The sad truth is that the Pharisees spend a tremendous amount of energy plotting and planning this malicious trap.  What a waste of time!  And the glorious truth is that Jesus spends hardly any energy dismantling their plot and revealing them for the malicious hypocrites they are.  He states, “repay to Caesar what belongs to Caesar and to God what belongs to God” (Matthew 22:21).

In our own lives, there are times when we may find ourselves face to face with the malicious intent and plotting of another.  Though this may be rare for some, it does happen.  Often times, the effect of such a plot is that we become deeply disturbed and lose our peace.  But Jesus endured such malice so as to show us the way to handle the attacks and traps we may encounter in life.  The answer is to stay grounded in the Truth and to respond with the wisdom of God.  God’s wisdom penetrates and foils every human act of malice and trickery.  God’s wisdom is able to overcome everything.

Reflect, today, upon how deeply you trust the wisdom of God to guide you through life.  You cannot make it on your own.  There are traps and snares that will inevitably come your way.  Trust in His wisdom and abandon yourself to His perfect will and you will find that He will guide you every step of the way.

Lord, I entrust my life to Your perfect wisdom and care.  Protect me from all trickery and guard me from the plots of the evil one.  Jesus, I trust in You.

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Saint of the Day – Saint Luke the Evangelist
Not celebrated as a liturgical memorial this year since it falls on Sunday

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Image:  The Tribute Money by Pierre Paul Rubens

Inspiration is Not Enough October 17, 2020


Saturday of the Twenty-Eighth Week in Ordinary Time
Readings for Today

Saint Ignatius of Antioch, Bishop and Martyr—Memorial

Jesus said to his disciples: “I tell you, everyone who acknowledges me before others the Son of Man will acknowledge before the angels of God. But whoever denies me before others will be denied before the angels of God.”  Luke 12:8-9

One of the greatest examples of those who acknowledge Jesus before others is that of the martyrs.  One martyr after another throughout history gave witness to their love of God by holding firm to their faith despite persecution and death.  One such martyr was St. Ignatius of Antioch.  Below is an excerpt from a famous letter St. Ignatius wrote to his followers once he was arrested and headed for martyrdom by being fed to the lions.  He wrote:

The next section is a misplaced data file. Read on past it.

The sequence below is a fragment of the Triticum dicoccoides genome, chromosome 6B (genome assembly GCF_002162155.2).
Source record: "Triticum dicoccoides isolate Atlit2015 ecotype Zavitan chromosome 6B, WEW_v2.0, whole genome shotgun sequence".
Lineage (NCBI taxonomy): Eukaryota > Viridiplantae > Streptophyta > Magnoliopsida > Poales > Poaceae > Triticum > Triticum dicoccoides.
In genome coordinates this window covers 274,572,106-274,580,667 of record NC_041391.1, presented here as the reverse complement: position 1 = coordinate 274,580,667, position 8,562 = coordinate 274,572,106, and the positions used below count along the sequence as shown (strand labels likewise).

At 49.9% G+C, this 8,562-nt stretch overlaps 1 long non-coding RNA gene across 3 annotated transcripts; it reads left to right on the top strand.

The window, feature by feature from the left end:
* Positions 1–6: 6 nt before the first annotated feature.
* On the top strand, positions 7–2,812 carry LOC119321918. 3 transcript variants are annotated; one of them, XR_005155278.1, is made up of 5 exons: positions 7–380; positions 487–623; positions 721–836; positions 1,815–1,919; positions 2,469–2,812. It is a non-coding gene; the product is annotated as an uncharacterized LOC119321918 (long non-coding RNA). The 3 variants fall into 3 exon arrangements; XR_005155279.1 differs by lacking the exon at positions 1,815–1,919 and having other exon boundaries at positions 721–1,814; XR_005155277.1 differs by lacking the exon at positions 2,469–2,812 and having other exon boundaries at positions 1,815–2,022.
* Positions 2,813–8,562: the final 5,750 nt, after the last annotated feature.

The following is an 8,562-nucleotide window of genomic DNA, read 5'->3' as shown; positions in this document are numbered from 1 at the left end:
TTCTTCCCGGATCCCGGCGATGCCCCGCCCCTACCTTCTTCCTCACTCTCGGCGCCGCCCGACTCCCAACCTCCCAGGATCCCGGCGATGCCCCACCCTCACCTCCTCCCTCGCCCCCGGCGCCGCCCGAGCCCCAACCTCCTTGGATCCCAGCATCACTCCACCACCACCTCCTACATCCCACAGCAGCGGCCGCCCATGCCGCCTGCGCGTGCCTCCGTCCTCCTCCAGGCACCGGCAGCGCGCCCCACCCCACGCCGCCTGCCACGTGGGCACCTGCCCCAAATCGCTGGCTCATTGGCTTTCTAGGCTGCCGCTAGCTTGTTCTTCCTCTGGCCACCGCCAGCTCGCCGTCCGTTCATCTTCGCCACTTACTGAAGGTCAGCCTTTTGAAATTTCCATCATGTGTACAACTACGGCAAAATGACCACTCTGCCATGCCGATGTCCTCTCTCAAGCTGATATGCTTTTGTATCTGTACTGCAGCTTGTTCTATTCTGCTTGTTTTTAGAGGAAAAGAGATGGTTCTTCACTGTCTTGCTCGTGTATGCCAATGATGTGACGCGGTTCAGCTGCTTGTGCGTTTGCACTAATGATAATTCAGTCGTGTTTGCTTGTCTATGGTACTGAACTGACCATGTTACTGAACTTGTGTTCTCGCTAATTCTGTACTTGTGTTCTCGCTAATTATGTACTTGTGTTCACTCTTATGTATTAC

I am writing to all the churches to let it be known that I will gladly die for God if only you do not stand in my way. I plead with you: show me no untimely kindness. Let me be food for the wild beasts, for they are my way to God. I am God’s wheat and shall be ground by their teeth so that I may become Christ’s pure bread. Pray to Christ for me that the animals will be the means of making me a sacrificial victim for God.

No earthly pleasures, no kingdoms of this world can benefit me in any way. I prefer death in Christ Jesus to power over the farthest limits of the earth. He who died in place of us is the one object of my quest. He who rose for our sakes is my one desire.

This statement is inspiring and powerful, but here is an important insight that could easily be missed in reading it.  The insight is that it’s easy for us to read it, be in awe of his courage, talk about him to others, believe in his witness, etc…but not take one step closer to making this same faith and courage our own.  It’s easy to talk about the great saints and to be inspired by them.  But it’s very difficult to actually imitate them.

Think about your own life in the light of the Gospel passage from today.  Do you freely, openly and fully acknowledge Jesus as your Lord and God before others?  You do not have to go around being an “in-your-face” sort of Christian.  But you do have to easily, freely, transparently and completely allow your faith and love of God shine forth, especially when it’s uncomfortable and difficult.  Do you hesitate in doing this?  Most likely you do.  Most likely all Christians do.  For that reason, St. Ignatius and the other martyrs are great examples for us.  But if they only remain examples, then their example is not enough.  We must live their witness and become the next St. Ignatius in the witness God calls us to live.

Reflect, today, upon whether you are only inspired by the martyrs or if you actually imitate them.  If it’s the former, pray that their inspiring witness effects a powerful change in your life.

Lord, thank You for the witness of the great saints, especially the martyrs.  May their witness enable me to live a life of holy faith in imitation of each one of them.  I choose You, dear Lord, and acknowledge You, this day, before the world and above all else.  Give me the grace to live this witness with courage.  Jesus, I trust in You.

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Saint of the Day – Saint Ignatius of Antioch, Bishop and Martyr

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God’s Attentiveness October 16, 2020


Friday of the Twenty-Eighth Week in Ordinary Time
Readings for Today

Saint Hedwig, Religious—Optional Memorial

Saint Margaret Mary Alacoque, Virgin—Optional Memorial